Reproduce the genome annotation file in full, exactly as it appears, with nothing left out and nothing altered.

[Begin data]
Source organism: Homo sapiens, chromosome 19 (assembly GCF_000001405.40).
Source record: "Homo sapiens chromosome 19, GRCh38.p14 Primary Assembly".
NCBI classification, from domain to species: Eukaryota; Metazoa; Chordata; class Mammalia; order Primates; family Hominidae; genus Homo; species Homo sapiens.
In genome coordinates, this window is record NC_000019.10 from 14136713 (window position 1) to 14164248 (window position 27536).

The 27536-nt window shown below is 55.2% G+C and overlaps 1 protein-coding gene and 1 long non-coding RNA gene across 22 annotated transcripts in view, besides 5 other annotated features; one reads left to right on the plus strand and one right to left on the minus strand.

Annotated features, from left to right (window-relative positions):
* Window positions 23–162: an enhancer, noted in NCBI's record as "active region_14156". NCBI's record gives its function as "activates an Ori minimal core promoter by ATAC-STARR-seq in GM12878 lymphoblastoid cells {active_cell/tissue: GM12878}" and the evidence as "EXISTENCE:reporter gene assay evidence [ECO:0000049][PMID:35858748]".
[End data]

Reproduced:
Source organism: Homo sapiens, chromosome 19 (assembly GCF_000001405.40).
Source record: "Homo sapiens chromosome 19, GRCh38.p14 Primary Assembly".
NCBI classification, from domain to species: Eukaryota; Metazoa; Chordata; class Mammalia; order Primates; family Hominidae; genus Homo; species Homo sapiens.
In genome coordinates, this window is record NC_000019.10 from 14136713 (window position 1) to 14164248 (window position 27536).

The 27536-nt window shown below is 55.2% G+C and overlaps 1 protein-coding gene and 1 long non-coding RNA gene across 22 annotated transcripts in view, besides 5 other annotated features; one reads left to right on the plus strand and one right to left on the minus strand.

Annotated features, from left to right (window-relative positions):
* Window positions 23–162: an enhancer, noted in NCBI's record as "active region_14156". NCBI's record gives its function as "activates an Ori minimal core promoter by ATAC-STARR-seq in GM12878 lymphoblastoid cells {active_cell/tissue: GM12878}" and the evidence as "EXISTENCE:reporter gene assay evidence [ECO:0000049][PMID:35858748]".